But nobody said otherwise? I don't understand your point. Speed + safety is indeed precisely the point. I would implore you to do your own comparative analysis by looking at the types of bugs reported for these search tools. (I can't do this for you. If I could, I would.)
> What makes ripgrep fast (AFAIK) is mainly using mmap() instead of open()/read() to read files,
I think you're confused. This is what the author of the silver searcher has claimed for a long time, but with ripgrep, it's actually precisely the opposite. When searching a large directory of files, memory mapping them has so much overhead that reading files into intermediate fixed size buffers is actually faster. Memory maps can occasionally be faster, but only when the size of the file is large enough to overcome the overhead. A code repository has many many small files, so memory maps do worse. (N.B. My context here is Linux. This doesn't necessarily apply to other operating systems.)
> and relying on Rust's regex library that compiles regexes to DFAs which can run in linear time.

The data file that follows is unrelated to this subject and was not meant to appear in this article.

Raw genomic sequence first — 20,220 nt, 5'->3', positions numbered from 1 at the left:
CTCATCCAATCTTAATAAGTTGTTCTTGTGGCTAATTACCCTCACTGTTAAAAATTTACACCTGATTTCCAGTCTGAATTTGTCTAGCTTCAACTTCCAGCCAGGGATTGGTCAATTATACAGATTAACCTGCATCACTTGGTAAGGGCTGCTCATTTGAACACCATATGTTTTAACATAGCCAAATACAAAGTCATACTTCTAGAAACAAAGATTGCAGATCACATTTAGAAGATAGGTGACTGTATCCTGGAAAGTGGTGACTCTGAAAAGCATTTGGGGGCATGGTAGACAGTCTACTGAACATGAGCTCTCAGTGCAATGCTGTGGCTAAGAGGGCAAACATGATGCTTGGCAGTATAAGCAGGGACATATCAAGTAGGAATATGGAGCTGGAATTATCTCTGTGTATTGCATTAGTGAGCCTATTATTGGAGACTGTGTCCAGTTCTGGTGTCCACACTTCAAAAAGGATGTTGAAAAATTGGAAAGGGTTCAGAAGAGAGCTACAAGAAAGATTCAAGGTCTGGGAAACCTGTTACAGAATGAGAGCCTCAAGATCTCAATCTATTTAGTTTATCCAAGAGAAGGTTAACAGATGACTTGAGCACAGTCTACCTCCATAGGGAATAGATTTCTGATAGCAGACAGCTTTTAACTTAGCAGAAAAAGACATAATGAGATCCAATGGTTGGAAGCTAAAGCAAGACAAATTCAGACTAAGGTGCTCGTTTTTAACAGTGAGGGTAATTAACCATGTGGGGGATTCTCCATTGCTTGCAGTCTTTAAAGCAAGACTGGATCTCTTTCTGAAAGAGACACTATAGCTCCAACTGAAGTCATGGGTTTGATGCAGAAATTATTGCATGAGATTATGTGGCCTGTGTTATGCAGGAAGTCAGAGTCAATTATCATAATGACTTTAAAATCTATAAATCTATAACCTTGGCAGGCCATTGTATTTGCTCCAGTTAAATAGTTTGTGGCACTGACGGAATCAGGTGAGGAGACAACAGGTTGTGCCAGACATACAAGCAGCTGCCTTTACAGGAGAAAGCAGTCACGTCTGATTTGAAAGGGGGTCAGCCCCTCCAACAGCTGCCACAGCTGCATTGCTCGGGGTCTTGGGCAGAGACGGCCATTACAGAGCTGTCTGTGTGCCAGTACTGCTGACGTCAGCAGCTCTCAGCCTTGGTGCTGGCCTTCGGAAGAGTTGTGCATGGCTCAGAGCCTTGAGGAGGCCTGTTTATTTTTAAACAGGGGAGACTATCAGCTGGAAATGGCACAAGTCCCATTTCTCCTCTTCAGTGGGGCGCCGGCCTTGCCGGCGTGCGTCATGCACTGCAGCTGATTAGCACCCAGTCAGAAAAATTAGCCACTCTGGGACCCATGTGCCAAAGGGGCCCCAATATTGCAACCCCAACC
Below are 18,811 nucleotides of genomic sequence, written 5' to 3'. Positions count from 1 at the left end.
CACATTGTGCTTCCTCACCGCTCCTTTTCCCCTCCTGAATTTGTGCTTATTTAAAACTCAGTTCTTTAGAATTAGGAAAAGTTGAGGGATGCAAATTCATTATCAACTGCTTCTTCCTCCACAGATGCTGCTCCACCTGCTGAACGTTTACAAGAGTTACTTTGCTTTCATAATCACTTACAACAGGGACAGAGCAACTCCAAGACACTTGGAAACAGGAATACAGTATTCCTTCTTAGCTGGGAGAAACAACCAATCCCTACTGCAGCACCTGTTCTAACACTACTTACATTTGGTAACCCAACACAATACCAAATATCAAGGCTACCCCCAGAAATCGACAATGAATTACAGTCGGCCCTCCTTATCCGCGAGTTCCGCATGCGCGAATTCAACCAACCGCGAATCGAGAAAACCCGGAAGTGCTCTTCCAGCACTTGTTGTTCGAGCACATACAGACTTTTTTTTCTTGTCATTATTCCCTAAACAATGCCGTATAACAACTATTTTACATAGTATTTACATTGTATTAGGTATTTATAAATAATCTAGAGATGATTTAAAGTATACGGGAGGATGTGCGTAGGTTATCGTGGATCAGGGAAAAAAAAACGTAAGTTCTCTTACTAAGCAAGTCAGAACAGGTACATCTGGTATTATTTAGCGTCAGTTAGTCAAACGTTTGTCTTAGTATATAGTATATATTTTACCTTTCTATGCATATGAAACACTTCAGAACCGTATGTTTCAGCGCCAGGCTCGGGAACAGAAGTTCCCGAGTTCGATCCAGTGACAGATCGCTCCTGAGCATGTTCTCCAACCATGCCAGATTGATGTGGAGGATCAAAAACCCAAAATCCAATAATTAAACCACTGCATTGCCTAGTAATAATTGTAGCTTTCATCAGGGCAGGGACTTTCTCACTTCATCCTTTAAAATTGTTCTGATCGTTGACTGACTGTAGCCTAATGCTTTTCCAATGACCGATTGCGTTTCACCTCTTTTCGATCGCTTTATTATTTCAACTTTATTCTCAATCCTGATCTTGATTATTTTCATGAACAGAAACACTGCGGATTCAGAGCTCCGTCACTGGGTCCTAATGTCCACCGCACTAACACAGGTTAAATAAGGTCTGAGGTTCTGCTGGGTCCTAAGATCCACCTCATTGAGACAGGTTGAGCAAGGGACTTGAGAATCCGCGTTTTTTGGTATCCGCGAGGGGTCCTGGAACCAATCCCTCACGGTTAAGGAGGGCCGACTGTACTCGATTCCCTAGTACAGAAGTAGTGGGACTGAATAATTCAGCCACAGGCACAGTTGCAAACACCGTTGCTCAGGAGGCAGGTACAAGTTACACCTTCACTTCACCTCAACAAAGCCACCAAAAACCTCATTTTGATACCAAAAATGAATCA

There's no confusion that such things can't be done in C. GNU grep also uses a lazy DFA, for example, and is written in C.
The "linear time" aspect doesn't show up too often, and none of my benchmarks actually exploit that.
There's a lot more to the story of how ripgrep beats the silver searcher. "About as fast" is fairly accurate in many cases, but to stop there would be pretty sad because you'd miss out on other cool things like:
- SIMD for multiple pattern matching
- Heuristics for improving usage of memchr
- Parallel directory iterator (all safe Rust code)
- Fast multiple glob matching
And yes, I could have done all of this in C. But it's likely I would have given up long before I finished.
 - http://blog.burntsushi.net/ripgrep/
 - https://github.com/mysql/mysql-server/blob/5.7/.gitignore